Have you ever heard a politician, or a businessman, tell you that some price increase is ‘no more than your daily cup of coffee?’
How much does a cup of coffee cost? In dollar terms, that depends on where you live and what kind of coffee you like. Conveniently on 17 November 2017 card processing company Square published a Coffee Report.
That report tells us how much different coffees cost in different states and territories and how many of us like each type of coffee: (see figure below)
The national average is neither the straight average nor a population weighted average for each coffee type so we can only infer that it is weighted by relative coffee popularity by State or Territory.
Combining both data sets gives us a simple ‘representative coffee price’ of $4.13.
Table 1: Representative coffee price
|COFFEE TYPE||REPORTED NATIONAL
|Representative coffee price||$4.13|
Table 1 source: Square Coffee Report
But what is the significance of this number? The table below lists the pre-tax weekly income of a representative sample of people in Australia.
Table 2: Weekly sample income per energy market position
|MP Base Salary||$3,983|
|Senior Network Engineer||$2,221|
|MD of Network Owner||$38,396|
|Average Weekly Earnings||$1,653|
|Single Newstart with Dependents||$590|
|Single Aged Pension||$908|
Using this weekly income data and our ‘representative coffee price’ we can derive the percentage of weekly income that a coffee a day would represent for each of these individuals. This is provided below and ranges from a low of 0.08% for the MD of Network Owner through 0.42% for a cabinet Minister to a whopping 4.9% for a single with dependents on Newstart.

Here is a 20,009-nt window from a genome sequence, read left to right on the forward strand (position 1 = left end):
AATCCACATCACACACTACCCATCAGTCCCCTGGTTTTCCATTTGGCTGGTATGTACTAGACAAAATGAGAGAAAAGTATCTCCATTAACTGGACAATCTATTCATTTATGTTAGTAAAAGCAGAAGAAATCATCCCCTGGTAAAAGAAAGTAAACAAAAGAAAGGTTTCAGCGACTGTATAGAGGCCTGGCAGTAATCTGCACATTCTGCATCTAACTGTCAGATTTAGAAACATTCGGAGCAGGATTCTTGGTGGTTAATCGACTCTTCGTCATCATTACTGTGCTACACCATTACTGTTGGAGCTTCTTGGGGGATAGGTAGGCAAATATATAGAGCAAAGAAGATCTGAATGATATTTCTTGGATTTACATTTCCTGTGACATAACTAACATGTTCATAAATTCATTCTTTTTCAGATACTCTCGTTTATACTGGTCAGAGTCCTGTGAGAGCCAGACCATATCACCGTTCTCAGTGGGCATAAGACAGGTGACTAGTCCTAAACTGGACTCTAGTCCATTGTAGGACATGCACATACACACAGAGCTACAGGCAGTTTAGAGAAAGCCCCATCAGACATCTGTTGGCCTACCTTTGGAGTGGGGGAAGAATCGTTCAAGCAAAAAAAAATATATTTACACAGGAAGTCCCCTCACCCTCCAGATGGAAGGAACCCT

A coffee a day is a lot of some people’s income
Graph 1: Daily Coffee as Income %
This approach only uses the reported gross payments for these jobs, while our coffee (and energy bills) are paid for from disposable (post-tax) income. The chart below shows the cumulative distribution of weekly disposable income and what a cup of coffee a day is for each income.
Graph 2: Equivalised disposable income cumulative distribution and coffee as % income
Source: ABS 6523.0 2015-16
For people on the median income, a cup of coffee a day is more than 3% of their disposable income. For more than 80% of the population a cup of coffee a day is more than 2% of disposable income.
When someone is relating a price rise to your ‘daily coffee’ they are telling you more about their income than they are about the price impact on households.